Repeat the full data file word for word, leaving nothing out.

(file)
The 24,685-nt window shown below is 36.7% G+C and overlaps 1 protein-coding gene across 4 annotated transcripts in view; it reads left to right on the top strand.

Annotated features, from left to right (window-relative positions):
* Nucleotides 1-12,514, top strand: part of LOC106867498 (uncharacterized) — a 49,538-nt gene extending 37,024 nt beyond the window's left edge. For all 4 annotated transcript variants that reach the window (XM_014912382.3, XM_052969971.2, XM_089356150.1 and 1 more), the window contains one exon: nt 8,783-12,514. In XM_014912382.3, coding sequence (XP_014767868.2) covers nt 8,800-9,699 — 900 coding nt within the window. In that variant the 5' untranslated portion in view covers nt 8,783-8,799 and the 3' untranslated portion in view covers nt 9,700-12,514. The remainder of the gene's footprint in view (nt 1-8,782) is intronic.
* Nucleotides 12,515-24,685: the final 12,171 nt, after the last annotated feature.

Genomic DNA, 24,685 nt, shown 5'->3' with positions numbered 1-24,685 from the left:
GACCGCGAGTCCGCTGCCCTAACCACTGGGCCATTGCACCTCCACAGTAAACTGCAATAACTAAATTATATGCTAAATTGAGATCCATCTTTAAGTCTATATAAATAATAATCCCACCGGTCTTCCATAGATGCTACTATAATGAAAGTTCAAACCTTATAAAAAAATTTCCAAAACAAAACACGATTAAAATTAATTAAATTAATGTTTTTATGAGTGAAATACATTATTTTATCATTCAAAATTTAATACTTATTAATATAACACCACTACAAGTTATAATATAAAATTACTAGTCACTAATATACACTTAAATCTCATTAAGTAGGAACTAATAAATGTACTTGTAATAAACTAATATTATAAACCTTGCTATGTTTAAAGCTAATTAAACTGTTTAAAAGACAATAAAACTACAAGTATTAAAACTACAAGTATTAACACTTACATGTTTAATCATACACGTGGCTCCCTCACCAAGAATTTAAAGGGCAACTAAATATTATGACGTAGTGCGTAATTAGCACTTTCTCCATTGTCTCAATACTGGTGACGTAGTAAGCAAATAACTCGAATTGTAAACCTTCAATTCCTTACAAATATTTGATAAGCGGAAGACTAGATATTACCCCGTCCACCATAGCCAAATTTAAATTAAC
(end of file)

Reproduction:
The 24,685-nt window shown below is 36.7% G+C and overlaps 1 protein-coding gene across 4 annotated transcripts in view; it reads left to right on the top strand.

Annotated features, from left to right (window-relative positions):
* Nucleotides 1-12,514, top strand: part of LOC106867498 (uncharacterized) — a 49,538-nt gene extending 37,024 nt beyond the window's left edge. For all 4 annotated transcript variants that reach the window (XM_014912382.3, XM_052969971.2, XM_089356150.1 and 1 more), the window contains one exon: nt 8,783-12,514. In XM_014912382.3, coding sequence (XP_014767868.2) covers nt 8,800-9,699 — 900 coding nt within the window. In that variant the 5' untranslated portion in view covers nt 8,783-8,799 and the 3' untranslated portion in view covers nt 9,700-12,514. The remainder of the gene's footprint in view (nt 1-8,782) is intronic.
* Nucleotides 12,515-24,685: the final 12,171 nt, after the last annotated feature.

Genomic DNA, 24,685 nt, shown 5'->3' with positions numbered 1-24,685 from the left:
GACCGCGAGTCCGCTGCCCTAACCACTGGGCCATTGCACCTCCACAGTAAACTGCAATAACTAAATTATATGCTAAATTGAGATCCATCTTTAAGTCTATATAAATAATAATCCCACCGGTCTTCCATAGATGCTACTATAATGAAAGTTCAAACCTTATAAAAAAATTTCCAAAACAAAACACGATTAAAATTAATTAAATTAATGTTTTTATGAGTGAAATACATTATTTTATCATTCAAAATTTAATACTTATTAATATAACACCACTACAAGTTATAATATAAAATTACTAGTCACTAATATACACTTAAATCTCATTAAGTAGGAACTAATAAATGTACTTGTAATAAACTAATATTATAAACCTTGCTATGTTTAAAGCTAATTAAACTGTTTAAAAGACAATAAAACTACAAGTATTAAAACTACAAGTATTAACACTTACATGTTTAATCATACACGTGGCTCCCTCACCAAGAATTTAAAGGGCAACTAAATATTATGACGTAGTGCGTAATTAGCACTTTCTCCATTGTCTCAATACTGGTGACGTAGTAAGCAAATAACTCGAATTGTAAACCTTCAATTCCTTACAAATATTTGATAAGCGGAAGACTAGATATTACCCCGTCCACCATAGCCAAATTTAAATTAAC